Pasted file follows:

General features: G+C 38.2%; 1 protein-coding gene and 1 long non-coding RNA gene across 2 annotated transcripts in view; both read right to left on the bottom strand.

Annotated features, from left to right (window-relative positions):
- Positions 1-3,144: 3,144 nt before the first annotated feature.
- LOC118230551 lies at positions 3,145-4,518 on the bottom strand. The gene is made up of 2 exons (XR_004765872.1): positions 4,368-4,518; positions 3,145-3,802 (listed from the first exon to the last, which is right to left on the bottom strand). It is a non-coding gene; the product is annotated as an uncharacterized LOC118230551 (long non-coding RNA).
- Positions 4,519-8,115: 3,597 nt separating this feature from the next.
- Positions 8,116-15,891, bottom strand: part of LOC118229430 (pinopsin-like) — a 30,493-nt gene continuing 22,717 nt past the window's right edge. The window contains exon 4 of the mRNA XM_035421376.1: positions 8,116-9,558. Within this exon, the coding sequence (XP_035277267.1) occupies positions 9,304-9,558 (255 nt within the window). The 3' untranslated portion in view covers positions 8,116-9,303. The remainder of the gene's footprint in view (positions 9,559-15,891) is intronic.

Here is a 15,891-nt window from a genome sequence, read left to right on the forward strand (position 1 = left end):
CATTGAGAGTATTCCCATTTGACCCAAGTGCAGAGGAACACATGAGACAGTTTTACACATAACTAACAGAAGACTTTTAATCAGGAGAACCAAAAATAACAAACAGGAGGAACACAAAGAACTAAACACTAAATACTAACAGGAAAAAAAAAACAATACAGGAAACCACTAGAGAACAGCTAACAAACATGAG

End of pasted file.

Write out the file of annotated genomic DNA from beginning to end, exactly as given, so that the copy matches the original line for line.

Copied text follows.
General features: G+C 38.2%; 1 protein-coding gene and 1 long non-coding RNA gene across 2 annotated transcripts in view; both read right to left on the bottom strand.

Annotated features, from left to right (window-relative positions):
- Positions 1-3,144: 3,144 nt before the first annotated feature.
- LOC118230551 lies at positions 3,145-4,518 on the bottom strand. The gene is made up of 2 exons (XR_004765872.1): positions 4,368-4,518; positions 3,145-3,802 (listed from the first exon to the last, which is right to left on the bottom strand). It is a non-coding gene; the product is annotated as an uncharacterized LOC118230551 (long non-coding RNA).
- Positions 4,519-8,115: 3,597 nt separating this feature from the next.
- Positions 8,116-15,891, bottom strand: part of LOC118229430 (pinopsin-like) — a 30,493-nt gene continuing 22,717 nt past the window's right edge. The window contains exon 4 of the mRNA XM_035421376.1: positions 8,116-9,558. Within this exon, the coding sequence (XP_035277267.1) occupies positions 9,304-9,558 (255 nt within the window). The 3' untranslated portion in view covers positions 8,116-9,303. The remainder of the gene's footprint in view (positions 9,559-15,891) is intronic.

Here is a 15,891-nt window from a genome sequence, read left to right on the forward strand (position 1 = left end):
CATTGAGAGTATTCCCATTTGACCCAAGTGCAGAGGAACACATGAGACAGTTTTACACATAACTAACAGAAGACTTTTAATCAGGAGAACCAAAAATAACAAACAGGAGGAACACAAAGAACTAAACACTAAATACTAACAGGAAAAAAAAAACAATACAGGAAACCACTAGAGAACAGCTAACAAACATGAG